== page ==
Something wasn't sitting right. I wasn't looking forward to this business trip as much as I usually do. Part of it was the fact that I'll be attending a fundraising conference, and fundraising is my least favourite part of my job, so I'm not expecting to be overly inspired. But there was something more. Whenever I looked over my plans, or clicked on the hotel website where I was booked, I felt this odd achey feeling that I couldn't quite put my finger on.
Then I had one of those eureka moments. I figured it out. I was accepting the status quo and this was shaping up to be one of those "big-box" business trips. You know the feeling you get when you've been shopping at too many big box stores and you haven't had a chance to see anything unique or original for a long time and your heart aches for the tiny grocery store or gift shop on the corner where you can have delightful conversation and pick up something that's handmade or fair trade or at least a little more original than what everyone has? You don't know that feeling? Well pay more attention next time you go shopping, because I'll bet you'll come home feeling different if you skip some of those big box stores next Saturday and visit at least one little Mom 'n Pop shop.
Back to my trip... That's the feeling I was getting when I considered this trip. I'd accepted the status quo. I didn't know anything about downtown Dallas, so I'd simply accepted the cheapest hotel on the list of recommendations from the conference. It was feeling like a piece of my soul was about to be sucked out through my corporate credit card. Like a good little corporate drone, I would shuffle from the airport box to the airplane box to the taxi box to the generic corporate hotel box to the conference shuttle box to the sterile conference room box to the chain restaurant box, blah, blah, blah. Stop, stop, STOP! I don't fit cleanly in all those boxes! I have to get out!
I used to do alot more of this kind of travel when I worked for the government. I'd go to conferences in big cities, stay in a generic hotel somewhere, spend my days in generic conference rooms and go home without ever feeling like my soul had breathed. To be honest, when you do nothing but visit big boxes, you could be in any city in North America and not really know the difference. Is this Toronto or Edmonton? I forget. Hmmm.... it's April, so it must be Toronto.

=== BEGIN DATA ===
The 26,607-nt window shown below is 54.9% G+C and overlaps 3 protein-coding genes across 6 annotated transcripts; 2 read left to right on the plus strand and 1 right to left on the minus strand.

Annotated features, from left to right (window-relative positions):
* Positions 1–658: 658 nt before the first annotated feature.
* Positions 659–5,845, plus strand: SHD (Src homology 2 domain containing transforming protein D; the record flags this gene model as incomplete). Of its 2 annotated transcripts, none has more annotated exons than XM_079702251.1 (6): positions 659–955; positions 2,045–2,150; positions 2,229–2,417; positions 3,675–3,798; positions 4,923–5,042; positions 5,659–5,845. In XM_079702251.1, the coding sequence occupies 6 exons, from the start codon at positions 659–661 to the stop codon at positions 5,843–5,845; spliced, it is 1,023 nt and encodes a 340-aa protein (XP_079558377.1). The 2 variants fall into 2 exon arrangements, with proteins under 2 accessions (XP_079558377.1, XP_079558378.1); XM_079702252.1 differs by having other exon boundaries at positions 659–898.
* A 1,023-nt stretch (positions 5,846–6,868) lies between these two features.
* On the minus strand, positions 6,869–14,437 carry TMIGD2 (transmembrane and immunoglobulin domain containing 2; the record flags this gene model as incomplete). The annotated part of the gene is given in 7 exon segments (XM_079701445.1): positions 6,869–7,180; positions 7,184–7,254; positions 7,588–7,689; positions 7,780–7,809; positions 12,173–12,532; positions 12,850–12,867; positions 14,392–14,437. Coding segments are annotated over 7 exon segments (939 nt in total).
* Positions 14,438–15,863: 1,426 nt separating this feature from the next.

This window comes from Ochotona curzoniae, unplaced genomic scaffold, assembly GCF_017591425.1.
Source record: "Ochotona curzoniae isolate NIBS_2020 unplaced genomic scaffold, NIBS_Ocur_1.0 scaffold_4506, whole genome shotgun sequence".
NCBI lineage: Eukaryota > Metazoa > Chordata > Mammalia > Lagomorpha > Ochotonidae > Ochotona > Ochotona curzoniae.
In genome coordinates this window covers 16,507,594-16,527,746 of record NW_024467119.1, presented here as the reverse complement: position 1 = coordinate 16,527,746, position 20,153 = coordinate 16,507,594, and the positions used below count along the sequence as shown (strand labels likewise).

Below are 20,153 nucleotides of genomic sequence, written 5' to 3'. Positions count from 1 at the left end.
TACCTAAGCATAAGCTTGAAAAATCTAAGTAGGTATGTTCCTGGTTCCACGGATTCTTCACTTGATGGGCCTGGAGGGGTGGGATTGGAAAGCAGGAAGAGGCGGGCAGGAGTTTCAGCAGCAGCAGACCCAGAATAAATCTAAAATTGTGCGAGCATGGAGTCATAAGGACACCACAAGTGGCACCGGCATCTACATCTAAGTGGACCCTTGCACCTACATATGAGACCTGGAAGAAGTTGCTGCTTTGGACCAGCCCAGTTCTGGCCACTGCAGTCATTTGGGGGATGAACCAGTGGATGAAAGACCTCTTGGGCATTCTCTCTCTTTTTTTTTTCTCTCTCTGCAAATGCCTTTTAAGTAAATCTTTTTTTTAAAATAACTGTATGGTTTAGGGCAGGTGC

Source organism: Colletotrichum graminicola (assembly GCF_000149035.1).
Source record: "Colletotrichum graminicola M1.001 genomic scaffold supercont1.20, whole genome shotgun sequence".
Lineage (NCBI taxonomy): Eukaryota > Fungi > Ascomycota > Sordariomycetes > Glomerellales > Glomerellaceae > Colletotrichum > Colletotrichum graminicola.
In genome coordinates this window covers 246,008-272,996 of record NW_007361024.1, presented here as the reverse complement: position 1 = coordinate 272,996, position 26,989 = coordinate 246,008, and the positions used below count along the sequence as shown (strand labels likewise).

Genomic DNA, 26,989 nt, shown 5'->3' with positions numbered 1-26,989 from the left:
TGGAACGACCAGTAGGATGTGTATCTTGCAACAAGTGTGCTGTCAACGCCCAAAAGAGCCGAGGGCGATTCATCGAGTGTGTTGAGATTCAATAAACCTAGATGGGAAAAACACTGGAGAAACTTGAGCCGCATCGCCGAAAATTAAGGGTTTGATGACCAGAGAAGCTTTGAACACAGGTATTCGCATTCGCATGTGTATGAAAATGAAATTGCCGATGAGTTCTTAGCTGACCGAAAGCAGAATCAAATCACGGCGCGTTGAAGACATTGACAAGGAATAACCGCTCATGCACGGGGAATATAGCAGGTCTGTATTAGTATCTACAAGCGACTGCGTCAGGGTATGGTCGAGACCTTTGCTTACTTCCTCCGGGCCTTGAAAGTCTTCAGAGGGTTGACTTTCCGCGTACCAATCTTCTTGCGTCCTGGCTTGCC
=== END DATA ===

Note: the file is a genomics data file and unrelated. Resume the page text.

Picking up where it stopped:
I don't usually settle for boxes anymore. Whenever I can, I do a little homework and find a unique local establishment, like a bed and breakfast or a restored country inn. When I'm there, I talk to the local propietor and find out the best local restaurants and funky shops that no corporate hotel would every recommend. That's why I had this uneasy feeling about this trip. I hadn't done my homework.
Now I'm happy to report, I did my homework and I'm tossing the box as far away as I can. I've found a bed and breakfast in a lovely restored inn in a funky neighbourhood. (No, I can't tell you exactly which b&b, in case you're a crazy stalker who's got a thing for overweight middle-aged white chicks from Canada.) It's not as convenient as the big box hotel I had originally booked, but the plus side of that is that I get to take the heritage trolley (for free!) from a block away from my b&b to within walking distance of my conference.
When I get there, I'll have a chat with the proprietor, and I'm sure I'll find some artsy shops and funky restaurants in the neighbourhood. At night, I'll snuggle under my handmade quilt in my cast-iron bed and I'll have sweet dreams. In the morning, I'll eat a big breakfast at the antique dining room table, and then I'll head out to catch my trolley. I might even chat with the volunteer trolley conductor who's passionate about trolley cars. And when I'm at the conference, I'll skip all the workshops that talk about how to maximize your charity golf game, or how to manipulate evil rich people out of their hoards of money, and instead I'll go to those that have words like "community" and "giving circle" in the title.
I'll tell you all about it when I get back. Woohoo! This is shaping up to be a good trip after all!